clock menu more-arrow no yes mobile

Filed under:

Buck Allen Goes Beast Mode and Four Other Trojan Studs

Five USC studs against Arizona.

Cody Kessler rubs the shoulders that carried the Trojans.
Cody Kessler rubs the shoulders that carried the Trojans.
Shotgun Spratling/Conquest Chronicles

The USC Trojans survived in Tucson, taking down Arizona, 28-26, late Saturday night at Arizona Stadium. Even though USC lost a number of players to injuries, the Trojans continued to battle and came up with the most important stops when it needed them the most.

So who were the top Trojans in the Arizona matchup?

Buck Allen - Running Back

Beast mode. What more can you say? Buck Allen was just an absolute beast last night against Arizona. He rushed for a career-high 208 yards and scored three touchdowns on 26 carries. USC head coach Steve Sarkisian challenged Allen two weeks ago to break more tackles and he has definitely responded.

Buck Allen had a pair of explosive running plays for touchdowns, taking his first score 34 yards in the first quarter and making a safety miss on his way to a 48-yard touchdown in the second quarter. But his most impressive run came in the fourth quarter with USC backed up at its 10-yard line.

After an incomplete first down pass, USC handed the ball to Buck. He was supposed to run up the middle, but that option was clogged, so Allen bounced it to his right. Once he was outside the tackle, he saw safety William Parks crashing from the outside, so he cut up, leaving Parks frozen in stone for a second. Arizona defenders finally got to him after 10-12 yards, but that's when the beast mode really kicked in.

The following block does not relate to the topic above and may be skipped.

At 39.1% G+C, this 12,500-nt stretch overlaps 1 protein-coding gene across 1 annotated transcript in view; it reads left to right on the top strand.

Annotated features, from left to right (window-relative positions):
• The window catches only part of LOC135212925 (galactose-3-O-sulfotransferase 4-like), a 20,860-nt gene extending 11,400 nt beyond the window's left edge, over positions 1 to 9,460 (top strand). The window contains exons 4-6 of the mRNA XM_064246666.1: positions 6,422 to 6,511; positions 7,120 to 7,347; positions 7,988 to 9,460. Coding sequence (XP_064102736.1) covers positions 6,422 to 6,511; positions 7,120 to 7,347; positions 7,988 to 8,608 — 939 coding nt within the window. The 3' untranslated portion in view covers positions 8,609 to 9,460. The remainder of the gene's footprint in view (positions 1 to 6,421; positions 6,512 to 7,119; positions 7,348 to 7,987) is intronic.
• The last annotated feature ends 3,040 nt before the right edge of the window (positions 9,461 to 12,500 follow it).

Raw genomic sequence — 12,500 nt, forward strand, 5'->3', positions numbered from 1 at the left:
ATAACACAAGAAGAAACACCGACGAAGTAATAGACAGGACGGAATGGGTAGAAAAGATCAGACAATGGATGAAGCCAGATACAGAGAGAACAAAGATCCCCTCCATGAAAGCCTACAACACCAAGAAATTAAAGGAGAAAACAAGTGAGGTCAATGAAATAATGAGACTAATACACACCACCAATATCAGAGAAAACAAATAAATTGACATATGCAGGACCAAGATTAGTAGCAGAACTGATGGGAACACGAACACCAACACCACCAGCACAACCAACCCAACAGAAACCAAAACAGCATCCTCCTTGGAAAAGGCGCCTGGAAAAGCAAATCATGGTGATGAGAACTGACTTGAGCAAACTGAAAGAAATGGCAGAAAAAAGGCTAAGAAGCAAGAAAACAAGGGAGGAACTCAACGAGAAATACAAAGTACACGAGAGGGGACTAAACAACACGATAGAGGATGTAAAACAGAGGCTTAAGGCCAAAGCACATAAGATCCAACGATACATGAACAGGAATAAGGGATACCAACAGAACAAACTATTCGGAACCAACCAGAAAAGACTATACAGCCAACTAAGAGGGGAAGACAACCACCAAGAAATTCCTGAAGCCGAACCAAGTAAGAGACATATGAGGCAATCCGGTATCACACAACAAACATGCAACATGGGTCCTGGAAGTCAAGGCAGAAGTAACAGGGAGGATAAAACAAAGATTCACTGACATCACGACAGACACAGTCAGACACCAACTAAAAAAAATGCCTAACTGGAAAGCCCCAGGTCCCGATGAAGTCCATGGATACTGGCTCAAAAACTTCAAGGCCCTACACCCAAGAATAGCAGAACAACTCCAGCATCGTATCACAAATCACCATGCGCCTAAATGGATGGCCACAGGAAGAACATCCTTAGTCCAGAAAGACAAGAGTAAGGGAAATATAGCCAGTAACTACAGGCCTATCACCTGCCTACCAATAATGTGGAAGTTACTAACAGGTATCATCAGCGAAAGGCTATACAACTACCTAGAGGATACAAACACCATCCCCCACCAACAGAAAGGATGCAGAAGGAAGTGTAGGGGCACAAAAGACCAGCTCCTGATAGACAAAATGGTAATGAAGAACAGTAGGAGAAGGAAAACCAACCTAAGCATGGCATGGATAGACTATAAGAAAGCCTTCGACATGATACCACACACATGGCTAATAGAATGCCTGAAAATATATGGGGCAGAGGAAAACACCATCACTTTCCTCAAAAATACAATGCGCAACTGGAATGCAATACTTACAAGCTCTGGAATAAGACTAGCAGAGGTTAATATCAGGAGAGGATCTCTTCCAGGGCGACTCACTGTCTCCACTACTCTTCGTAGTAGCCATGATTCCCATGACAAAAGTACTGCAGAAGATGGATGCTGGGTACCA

Allen carried would-be tacklers for another 20 yards! He finished with a 32-yard gain that got USC out of the shadow of the goal posts.

Offensive Line Unit

A lot of credit should be given to the offensive line unit. Not only were the big men up front paving the way for Buck Allen's big night, they were also keeping Cody Kessler upright. Kessler faced the least amount of pressure he has seen this season. He only threw for 185 yards, but the offensive line unit gave him days to throw in the pocket.

Arizona had only one sack and that was a coverage sack on a play where Kessler's primary target fell down. As a team, the Trojans lost a season-low eight yards on negative plays and for the fourth time this season, USC finished with 200 or more yards rushing.

Leonard Williams - Defensive Lineman

The big man on the Trojans' defensive line had one of his most impressive performances in his illustrious USC career. Big Leonard Williams was all over the field, doing everything for the USC defense. According to Arizona's official stats, he finished with two sacks (though the one to end the third quarter should really be credited to Delvon Simmons). Williams also had the two biggest impact defensive stops in the game.